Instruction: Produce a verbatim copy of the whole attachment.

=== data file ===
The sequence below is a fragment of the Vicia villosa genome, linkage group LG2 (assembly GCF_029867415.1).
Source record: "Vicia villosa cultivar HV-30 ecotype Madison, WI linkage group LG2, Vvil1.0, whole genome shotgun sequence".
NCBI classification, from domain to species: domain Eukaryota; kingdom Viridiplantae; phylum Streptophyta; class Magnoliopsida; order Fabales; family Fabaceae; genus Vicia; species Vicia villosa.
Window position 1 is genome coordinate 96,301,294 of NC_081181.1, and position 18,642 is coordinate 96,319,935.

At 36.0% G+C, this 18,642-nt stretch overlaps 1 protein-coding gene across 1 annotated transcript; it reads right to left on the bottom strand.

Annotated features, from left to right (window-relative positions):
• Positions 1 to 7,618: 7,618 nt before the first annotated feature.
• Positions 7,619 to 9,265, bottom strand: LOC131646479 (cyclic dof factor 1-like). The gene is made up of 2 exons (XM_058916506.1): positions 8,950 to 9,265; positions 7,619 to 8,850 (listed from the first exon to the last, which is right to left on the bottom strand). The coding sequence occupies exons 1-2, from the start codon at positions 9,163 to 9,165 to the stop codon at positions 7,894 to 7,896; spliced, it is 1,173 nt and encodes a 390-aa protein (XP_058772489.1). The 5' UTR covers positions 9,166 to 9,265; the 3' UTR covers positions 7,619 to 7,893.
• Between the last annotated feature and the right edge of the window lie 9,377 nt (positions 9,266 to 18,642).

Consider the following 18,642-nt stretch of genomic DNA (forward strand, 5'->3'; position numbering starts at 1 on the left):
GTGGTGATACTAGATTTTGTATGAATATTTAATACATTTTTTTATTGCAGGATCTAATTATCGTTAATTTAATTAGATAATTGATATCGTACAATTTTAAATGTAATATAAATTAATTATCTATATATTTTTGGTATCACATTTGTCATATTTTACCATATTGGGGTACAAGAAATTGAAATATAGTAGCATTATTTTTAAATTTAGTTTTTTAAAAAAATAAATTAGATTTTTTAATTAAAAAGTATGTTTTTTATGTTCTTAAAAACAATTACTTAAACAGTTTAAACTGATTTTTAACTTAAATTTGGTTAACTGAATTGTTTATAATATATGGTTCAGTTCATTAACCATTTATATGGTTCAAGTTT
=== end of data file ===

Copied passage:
The sequence below is a fragment of the Vicia villosa genome, linkage group LG2 (assembly GCF_029867415.1).
Source record: "Vicia villosa cultivar HV-30 ecotype Madison, WI linkage group LG2, Vvil1.0, whole genome shotgun sequence".
NCBI classification, from domain to species: domain Eukaryota; kingdom Viridiplantae; phylum Streptophyta; class Magnoliopsida; order Fabales; family Fabaceae; genus Vicia; species Vicia villosa.
Window position 1 is genome coordinate 96,301,294 of NC_081181.1, and position 18,642 is coordinate 96,319,935.

At 36.0% G+C, this 18,642-nt stretch overlaps 1 protein-coding gene across 1 annotated transcript; it reads right to left on the bottom strand.

Annotated features, from left to right (window-relative positions):
• Positions 1 to 7,618: 7,618 nt before the first annotated feature.
• Positions 7,619 to 9,265, bottom strand: LOC131646479 (cyclic dof factor 1-like). The gene is made up of 2 exons (XM_058916506.1): positions 8,950 to 9,265; positions 7,619 to 8,850 (listed from the first exon to the last, which is right to left on the bottom strand). The coding sequence occupies exons 1-2, from the start codon at positions 9,163 to 9,165 to the stop codon at positions 7,894 to 7,896; spliced, it is 1,173 nt and encodes a 390-aa protein (XP_058772489.1). The 5' UTR covers positions 9,166 to 9,265; the 3' UTR covers positions 7,619 to 7,893.
• Between the last annotated feature and the right edge of the window lie 9,377 nt (positions 9,266 to 18,642).

Consider the following 18,642-nt stretch of genomic DNA (forward strand, 5'->3'; position numbering starts at 1 on the left):
GTGGTGATACTAGATTTTGTATGAATATTTAATACATTTTTTTATTGCAGGATCTAATTATCGTTAATTTAATTAGATAATTGATATCGTACAATTTTAAATGTAATATAAATTAATTATCTATATATTTTTGGTATCACATTTGTCATATTTTACCATATTGGGGTACAAGAAATTGAAATATAGTAGCATTATTTTTAAATTTAGTTTTTTAAAAAAATAAATTAGATTTTTTAATTAAAAAGTATGTTTTTTATGTTCTTAAAAACAATTACTTAAACAGTTTAAACTGATTTTTAACTTAAATTTGGTTAACTGAATTGTTTATAATATATGGTTCAGTTCATTAACCATTTATATGGTTCAAGTTT